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Avatar: The Legend of Korra

Reverend Jax

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Haha, yeah...David Faustino. I think it's super cool they named a character after Mako though. And Sheychelle Gabrie was the chick who played Princess Yue in the movie. I guess the show's creators, if nothing else, liked at least her in the movie. Also, JK Simmons as Tenzin! That's badass. Tenzin, for those that didn't know, is Aang and Katara's son who learned Airbendering from Aang and will teach it to the new Avatar. Eva Marie-Saint is supposed to be in it, but I guess she'd not in the main cast. Also, Dee Bradley Baker is supposedly doing a human role as well as all the creatures again. His young daughter is supposedly in it too. Rob Paulsen is also not listed in the main cast. Also, Dante Brasco is supposed to be in one episode, possibly Zuko is a flashback, or maybe as old Zuko.

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The creators of the old and new show (Michael Dante DiMartino and Bryan Konietzko) were interviewed by the Wall Street Journal. Here's the text of it. I've emboldened some key points:


Michael DiMartino and Bryan Konietzko, the creators of “Avatar: the Last Airbender” are readying the next chapter in the animated saga, titled “The Last Airbender: Legend of Korra.” The new series is due out mid-2012 on Nickelodeon.


“Avatar” and “Korra” take place in a setting that feels as richly imagined as Middle-earth, Narnia or Hogwarts. In this world, some inhabitants are “benders,” each with the power to manipulate one of the elements–air, fire, earth or water–to their will. One person, the Avatar, has the ability to master all the elements–and thus bring balance to the land.


“This one is 70 years into the future and takes all the elements of bending from the first series and evolves it and takes it one step further,” Cyma Zarghami, President of the Nickelodeon/MTVN Kids and Family Group, said of “Korra.”


Nickelodeon had picked up “Korra” for 12 episodes but recently decided to order 14 more shows. “When we first starting talking to Nickelodeon about doing a new series in the ‘Avatar’ world, they asked if we could do shorter arcs—more like a show like ‘24’ where there’s a specific villain or challenge for that particular season,” Konietzko says. “We’re really happy with that number. It allows us to focus much more closely on each episode and get a lot more craft into it.”


Speakeasy talked to DiMartino and Konietzko about the follow-up series and what fans can expect.


“We have a lot of ideas for the ‘Avatar’ universe and who knows? We could be tapping into them for years to come,” Konietzko says.


The Wall Street Journal: How far along are you on the new series?


Michael DiMartino: We are in the midst of the first twelve episodes. We’ve written all the episodes. Episodes have shipped to the overseas animations studios and they’re animating away as we speak. So we’re kind of in the middle of things right now…All the vocal cast has been picked and recorded and all the scripts have been recorded.


Are you looking to win new viewers with the series or just satisfy fans of the old series who have grown up?


DiMartino: We want everyone to watch. Definitely fans of the first series will not be disappointed in this one. The tone is a little older, the characters are a little older than the first series—they’re teenagers. Korra is 16 so she’s older than Aang was. So I think maybe some people who weren’t into the first show might find this one and be into it.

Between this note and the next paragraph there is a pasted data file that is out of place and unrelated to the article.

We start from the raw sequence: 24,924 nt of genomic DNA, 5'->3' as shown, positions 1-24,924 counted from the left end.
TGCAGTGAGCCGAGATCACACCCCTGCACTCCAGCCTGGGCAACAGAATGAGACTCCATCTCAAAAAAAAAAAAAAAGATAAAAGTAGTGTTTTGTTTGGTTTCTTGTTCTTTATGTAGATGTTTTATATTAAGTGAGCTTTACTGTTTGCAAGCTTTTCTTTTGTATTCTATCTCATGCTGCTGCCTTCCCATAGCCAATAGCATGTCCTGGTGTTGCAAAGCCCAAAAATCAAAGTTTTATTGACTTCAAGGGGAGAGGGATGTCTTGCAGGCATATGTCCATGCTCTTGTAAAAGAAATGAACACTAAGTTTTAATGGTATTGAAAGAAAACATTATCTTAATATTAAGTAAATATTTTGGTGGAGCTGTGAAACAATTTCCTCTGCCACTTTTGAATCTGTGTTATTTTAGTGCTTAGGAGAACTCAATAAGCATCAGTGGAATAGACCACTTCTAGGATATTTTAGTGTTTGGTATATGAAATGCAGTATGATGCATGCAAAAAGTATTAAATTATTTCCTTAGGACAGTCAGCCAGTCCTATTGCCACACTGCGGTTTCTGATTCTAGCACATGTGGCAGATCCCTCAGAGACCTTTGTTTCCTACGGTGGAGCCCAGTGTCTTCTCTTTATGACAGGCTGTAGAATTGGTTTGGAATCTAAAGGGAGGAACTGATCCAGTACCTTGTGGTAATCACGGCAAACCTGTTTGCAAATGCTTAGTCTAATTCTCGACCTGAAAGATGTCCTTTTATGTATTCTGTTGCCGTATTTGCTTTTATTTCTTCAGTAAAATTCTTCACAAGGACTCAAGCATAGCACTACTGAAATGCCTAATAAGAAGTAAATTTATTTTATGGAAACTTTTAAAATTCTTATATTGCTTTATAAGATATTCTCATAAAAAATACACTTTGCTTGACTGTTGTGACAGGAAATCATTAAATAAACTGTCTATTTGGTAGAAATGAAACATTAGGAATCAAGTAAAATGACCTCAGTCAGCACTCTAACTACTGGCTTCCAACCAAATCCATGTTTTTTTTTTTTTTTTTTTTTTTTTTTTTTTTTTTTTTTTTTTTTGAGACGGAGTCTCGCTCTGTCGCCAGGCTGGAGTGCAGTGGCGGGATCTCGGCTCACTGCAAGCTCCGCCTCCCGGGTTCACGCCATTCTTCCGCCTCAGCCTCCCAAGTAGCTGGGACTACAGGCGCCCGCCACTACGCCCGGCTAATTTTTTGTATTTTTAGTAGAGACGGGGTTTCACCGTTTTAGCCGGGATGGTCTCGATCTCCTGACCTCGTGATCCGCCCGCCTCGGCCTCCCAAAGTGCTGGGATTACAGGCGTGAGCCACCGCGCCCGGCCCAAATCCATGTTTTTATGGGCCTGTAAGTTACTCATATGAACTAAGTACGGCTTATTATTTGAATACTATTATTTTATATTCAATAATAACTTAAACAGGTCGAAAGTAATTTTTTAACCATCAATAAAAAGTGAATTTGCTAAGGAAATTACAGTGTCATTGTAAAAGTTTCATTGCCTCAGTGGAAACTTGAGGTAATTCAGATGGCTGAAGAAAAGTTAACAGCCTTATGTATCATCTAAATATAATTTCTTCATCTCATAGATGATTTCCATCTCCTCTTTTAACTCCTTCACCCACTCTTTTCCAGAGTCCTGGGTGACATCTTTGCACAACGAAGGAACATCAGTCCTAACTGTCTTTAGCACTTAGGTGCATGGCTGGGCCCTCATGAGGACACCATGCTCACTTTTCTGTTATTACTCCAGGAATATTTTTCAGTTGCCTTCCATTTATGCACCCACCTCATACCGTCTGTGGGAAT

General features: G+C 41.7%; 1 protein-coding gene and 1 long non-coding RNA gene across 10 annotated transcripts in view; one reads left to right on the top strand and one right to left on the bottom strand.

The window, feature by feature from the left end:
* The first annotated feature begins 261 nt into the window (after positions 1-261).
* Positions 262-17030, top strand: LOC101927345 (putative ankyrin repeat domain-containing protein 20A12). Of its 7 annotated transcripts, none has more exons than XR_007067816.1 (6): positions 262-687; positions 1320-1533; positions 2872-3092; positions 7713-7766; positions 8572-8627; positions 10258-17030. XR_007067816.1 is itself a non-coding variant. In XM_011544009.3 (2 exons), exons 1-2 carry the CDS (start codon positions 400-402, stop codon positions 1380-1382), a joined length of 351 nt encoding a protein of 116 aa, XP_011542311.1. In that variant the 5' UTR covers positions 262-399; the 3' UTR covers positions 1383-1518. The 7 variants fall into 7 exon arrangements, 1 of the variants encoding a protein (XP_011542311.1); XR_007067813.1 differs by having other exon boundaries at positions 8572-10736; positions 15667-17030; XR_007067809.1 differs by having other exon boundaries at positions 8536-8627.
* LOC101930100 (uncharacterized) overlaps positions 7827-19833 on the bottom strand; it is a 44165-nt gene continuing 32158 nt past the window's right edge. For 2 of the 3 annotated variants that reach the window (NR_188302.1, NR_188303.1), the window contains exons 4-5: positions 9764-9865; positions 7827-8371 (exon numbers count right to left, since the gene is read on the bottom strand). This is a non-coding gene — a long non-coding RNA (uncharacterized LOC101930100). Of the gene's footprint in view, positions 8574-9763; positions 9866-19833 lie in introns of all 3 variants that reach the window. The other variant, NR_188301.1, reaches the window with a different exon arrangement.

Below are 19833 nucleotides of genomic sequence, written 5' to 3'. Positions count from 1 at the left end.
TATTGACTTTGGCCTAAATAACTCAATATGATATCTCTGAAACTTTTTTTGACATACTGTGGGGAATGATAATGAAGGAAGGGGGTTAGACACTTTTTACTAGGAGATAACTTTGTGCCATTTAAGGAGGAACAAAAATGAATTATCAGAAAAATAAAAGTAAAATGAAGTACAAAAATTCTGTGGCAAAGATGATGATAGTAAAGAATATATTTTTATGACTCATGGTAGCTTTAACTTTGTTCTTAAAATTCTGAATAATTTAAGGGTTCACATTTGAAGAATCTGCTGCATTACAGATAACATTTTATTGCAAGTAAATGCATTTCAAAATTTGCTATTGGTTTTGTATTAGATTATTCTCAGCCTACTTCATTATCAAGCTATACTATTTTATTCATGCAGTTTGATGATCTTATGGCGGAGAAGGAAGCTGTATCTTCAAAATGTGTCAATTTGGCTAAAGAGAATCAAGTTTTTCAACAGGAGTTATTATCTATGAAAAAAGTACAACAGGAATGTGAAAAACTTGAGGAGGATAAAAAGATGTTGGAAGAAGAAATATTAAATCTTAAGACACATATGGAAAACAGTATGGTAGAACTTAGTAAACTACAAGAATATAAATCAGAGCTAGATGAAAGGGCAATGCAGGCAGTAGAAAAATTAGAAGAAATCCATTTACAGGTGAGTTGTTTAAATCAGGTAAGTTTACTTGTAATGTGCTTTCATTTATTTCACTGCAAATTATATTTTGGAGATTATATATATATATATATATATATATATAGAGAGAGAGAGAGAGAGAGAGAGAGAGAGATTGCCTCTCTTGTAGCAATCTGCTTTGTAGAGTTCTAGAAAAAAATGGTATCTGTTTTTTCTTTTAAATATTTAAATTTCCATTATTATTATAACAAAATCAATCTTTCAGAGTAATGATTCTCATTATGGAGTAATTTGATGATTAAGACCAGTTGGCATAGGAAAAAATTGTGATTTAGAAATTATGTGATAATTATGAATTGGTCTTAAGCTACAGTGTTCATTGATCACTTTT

Since the main characters are older, will there be more romance?


Bryan Konietzko: I thought Korra was 17 so Mike and I have to get our stories straight. The main characters are in their late teens, we’ve always loved those kind of teen love triangle type stories and there was plenty of that in the original series. We’re definitely getting into it in this series. The difference is these people have cars and motorcycles and things. There’s definitely a different dynamic. I’d say the show is more sophisticated than the original series but it has the same balance of tones we’ve always liked with humor, action, drama, scary stuff and romance.


Will characters from the first series show up in “Korra”?


Konietzko: Again it’s 70 years later so they’ll appear in various ways perhaps.


DiMartino: There is definitely a link to the old series and the old characters.


How did you change the look of the “Airbender” world?


Konietzko: In every way we’re trying to improve it. We’re not trying to change it so much that it’s unrecognizable and doesn’t feel like the same universe, but we are trying to update it, improve it, make everything just more sophisticated and appealing….It’s kind of like the show has grown up. A lot of the viewers have grown up since the show was last on.


Tell me about the heroine of the story, Korra. What’s she like?


DiMartino: Korra, we kind of describe her as a fiery waterbender. She’s very pugnacious. Kind of in your face. We wanted to create a new Avatar that was completely the opposite of Aang. So, whereas Aang was the peaceful, nomadic Airbender guy, she’s very tough, very headstrong, not scared to get into a fight, and kind of picks fights with people too sometimes. So she’s definitely totally the opposite of Aang so it has been kind of fun to write her character and put her in situations that Aang never would have gotten into.


Konietzko: It’s refreshing it’s totally different from Aang. But she’s also funny and has a lot of charm and vulnerability because she’s still growing up and trying to figure things out. We worked on that first series for more than six years and we love those characters but it’s great to be working with fresh ones with a new spin on the world.


Who is the main villain in Korra?


DiMartino: We have a great villain. He’s kind of an anti-bending revolutionary guy. Very scary dude. And definitely is quite a challenge for Korra.


Will you ever make a feature animated film?